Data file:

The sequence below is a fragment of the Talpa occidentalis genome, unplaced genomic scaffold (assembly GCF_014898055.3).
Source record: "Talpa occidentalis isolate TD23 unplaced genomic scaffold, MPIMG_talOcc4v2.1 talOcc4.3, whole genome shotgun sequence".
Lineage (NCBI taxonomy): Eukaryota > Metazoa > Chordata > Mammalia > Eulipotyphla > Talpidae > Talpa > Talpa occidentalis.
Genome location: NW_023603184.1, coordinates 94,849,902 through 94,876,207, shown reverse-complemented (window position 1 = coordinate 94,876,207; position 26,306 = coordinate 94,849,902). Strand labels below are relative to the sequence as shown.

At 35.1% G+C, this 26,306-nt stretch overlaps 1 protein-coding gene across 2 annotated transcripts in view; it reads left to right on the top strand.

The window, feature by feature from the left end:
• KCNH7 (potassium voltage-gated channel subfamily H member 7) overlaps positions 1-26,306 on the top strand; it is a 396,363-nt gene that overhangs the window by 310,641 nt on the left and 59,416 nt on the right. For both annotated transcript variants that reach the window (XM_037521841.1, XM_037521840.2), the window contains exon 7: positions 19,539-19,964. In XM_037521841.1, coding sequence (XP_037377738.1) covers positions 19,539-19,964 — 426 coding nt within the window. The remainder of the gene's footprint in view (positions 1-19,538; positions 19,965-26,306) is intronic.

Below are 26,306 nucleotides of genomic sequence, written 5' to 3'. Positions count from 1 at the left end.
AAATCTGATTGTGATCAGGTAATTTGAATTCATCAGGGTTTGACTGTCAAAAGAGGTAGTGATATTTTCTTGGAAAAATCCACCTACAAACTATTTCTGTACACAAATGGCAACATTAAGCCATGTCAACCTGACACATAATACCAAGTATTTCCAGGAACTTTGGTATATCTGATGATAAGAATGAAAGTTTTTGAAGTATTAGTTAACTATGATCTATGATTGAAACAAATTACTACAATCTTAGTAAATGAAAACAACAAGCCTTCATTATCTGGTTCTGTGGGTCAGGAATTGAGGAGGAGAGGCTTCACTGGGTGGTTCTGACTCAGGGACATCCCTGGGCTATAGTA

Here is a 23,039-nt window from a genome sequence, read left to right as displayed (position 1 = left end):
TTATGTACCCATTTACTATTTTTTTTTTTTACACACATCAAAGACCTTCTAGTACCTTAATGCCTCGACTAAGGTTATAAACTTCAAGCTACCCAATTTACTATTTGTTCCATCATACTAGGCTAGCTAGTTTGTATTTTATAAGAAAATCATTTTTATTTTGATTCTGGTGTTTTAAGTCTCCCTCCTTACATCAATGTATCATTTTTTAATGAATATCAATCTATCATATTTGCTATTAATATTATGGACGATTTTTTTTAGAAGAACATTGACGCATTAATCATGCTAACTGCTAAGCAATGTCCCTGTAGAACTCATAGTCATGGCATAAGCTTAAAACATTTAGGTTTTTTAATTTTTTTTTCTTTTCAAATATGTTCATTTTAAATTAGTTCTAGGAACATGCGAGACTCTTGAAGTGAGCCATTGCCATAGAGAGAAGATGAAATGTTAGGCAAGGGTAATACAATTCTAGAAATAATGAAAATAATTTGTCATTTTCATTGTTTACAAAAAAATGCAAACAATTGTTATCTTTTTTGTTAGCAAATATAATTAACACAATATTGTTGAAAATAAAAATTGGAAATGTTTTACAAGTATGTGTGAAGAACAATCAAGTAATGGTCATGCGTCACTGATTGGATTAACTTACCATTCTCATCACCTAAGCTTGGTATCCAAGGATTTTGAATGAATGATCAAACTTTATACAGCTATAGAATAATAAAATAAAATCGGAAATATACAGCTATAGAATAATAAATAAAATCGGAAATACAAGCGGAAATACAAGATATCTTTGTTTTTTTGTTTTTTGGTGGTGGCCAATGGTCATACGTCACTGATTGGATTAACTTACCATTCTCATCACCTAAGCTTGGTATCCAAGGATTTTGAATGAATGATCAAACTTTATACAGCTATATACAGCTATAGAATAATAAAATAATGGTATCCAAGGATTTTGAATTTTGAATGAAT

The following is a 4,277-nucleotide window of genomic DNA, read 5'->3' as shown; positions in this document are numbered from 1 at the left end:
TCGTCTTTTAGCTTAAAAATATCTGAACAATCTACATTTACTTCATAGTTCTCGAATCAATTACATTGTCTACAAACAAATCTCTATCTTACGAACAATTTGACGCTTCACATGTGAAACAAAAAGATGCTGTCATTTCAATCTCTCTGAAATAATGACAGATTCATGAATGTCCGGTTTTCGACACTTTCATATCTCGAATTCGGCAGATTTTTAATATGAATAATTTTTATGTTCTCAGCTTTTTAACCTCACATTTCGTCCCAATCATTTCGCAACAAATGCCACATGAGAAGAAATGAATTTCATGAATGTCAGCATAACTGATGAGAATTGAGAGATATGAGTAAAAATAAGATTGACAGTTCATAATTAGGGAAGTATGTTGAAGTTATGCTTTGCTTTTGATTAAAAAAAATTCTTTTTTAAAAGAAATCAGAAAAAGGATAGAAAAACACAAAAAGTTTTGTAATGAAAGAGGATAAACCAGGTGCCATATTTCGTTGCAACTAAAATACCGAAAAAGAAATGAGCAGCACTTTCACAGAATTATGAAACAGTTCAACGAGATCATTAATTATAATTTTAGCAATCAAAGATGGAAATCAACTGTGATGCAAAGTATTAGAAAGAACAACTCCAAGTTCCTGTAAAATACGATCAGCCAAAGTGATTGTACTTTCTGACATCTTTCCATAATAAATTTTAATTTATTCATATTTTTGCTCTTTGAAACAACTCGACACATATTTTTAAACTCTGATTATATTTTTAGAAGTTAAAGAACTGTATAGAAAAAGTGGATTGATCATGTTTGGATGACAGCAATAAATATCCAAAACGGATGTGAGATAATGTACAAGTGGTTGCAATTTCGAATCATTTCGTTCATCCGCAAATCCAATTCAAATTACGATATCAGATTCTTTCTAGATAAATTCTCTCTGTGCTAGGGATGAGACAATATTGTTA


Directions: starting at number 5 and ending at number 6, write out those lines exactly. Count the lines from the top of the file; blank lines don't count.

At 35.1% G+C, this 26,306-nt stretch overlaps 1 protein-coding gene across 2 annotated transcripts in view; it reads left to right on the top strand.

The window, feature by feature from the left end: